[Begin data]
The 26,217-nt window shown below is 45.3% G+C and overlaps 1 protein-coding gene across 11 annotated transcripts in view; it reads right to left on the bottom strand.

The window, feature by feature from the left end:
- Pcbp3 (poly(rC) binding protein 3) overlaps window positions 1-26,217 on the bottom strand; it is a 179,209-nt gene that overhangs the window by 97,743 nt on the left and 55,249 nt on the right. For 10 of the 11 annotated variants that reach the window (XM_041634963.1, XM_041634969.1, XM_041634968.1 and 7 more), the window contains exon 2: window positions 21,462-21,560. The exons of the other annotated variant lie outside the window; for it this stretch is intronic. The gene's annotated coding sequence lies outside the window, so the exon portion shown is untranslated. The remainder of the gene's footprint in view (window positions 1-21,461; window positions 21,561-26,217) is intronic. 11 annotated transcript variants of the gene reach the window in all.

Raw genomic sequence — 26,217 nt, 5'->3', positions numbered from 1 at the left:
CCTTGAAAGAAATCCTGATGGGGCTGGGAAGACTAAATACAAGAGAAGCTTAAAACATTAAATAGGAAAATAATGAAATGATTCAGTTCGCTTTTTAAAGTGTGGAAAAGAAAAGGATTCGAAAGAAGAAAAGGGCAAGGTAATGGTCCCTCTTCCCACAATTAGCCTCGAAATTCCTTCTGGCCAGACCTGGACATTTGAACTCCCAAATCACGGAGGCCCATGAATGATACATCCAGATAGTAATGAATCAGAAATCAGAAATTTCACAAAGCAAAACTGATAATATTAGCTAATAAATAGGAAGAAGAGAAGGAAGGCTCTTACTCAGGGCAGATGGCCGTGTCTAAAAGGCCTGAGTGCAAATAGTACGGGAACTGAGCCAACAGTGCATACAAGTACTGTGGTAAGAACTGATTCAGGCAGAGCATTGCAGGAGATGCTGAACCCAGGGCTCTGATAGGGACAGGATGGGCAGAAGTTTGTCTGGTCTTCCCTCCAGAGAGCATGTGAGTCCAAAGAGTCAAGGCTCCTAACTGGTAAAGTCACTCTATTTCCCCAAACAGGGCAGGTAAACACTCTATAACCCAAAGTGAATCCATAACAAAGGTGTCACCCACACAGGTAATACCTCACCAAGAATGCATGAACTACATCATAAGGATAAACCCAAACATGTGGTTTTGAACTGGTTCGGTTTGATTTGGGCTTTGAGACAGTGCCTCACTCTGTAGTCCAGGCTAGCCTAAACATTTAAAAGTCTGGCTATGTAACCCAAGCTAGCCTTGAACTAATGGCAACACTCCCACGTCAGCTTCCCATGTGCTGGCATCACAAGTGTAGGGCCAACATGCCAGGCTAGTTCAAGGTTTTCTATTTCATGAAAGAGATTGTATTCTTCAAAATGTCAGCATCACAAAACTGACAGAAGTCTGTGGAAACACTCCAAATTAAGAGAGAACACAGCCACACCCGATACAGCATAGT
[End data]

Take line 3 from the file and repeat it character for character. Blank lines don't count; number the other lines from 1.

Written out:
- Pcbp3 (poly(rC) binding protein 3) overlaps window positions 1-26,217 on the bottom strand; it is a 179,209-nt gene that overhangs the window by 97,743 nt on the left and 55,249 nt on the right. For 10 of the 11 annotated variants that reach the window (XM_041634963.1, XM_041634969.1, XM_041634968.1 and 7 more), the window contains exon 2: window positions 21,462-21,560. The exons of the other annotated variant lie outside the window; for it this stretch is intronic. The gene's annotated coding sequence lies outside the window, so the exon portion shown is untranslated. The remainder of the gene's footprint in view (window positions 1-21,461; window positions 21,561-26,217) is intronic. 11 annotated transcript variants of the gene reach the window in all.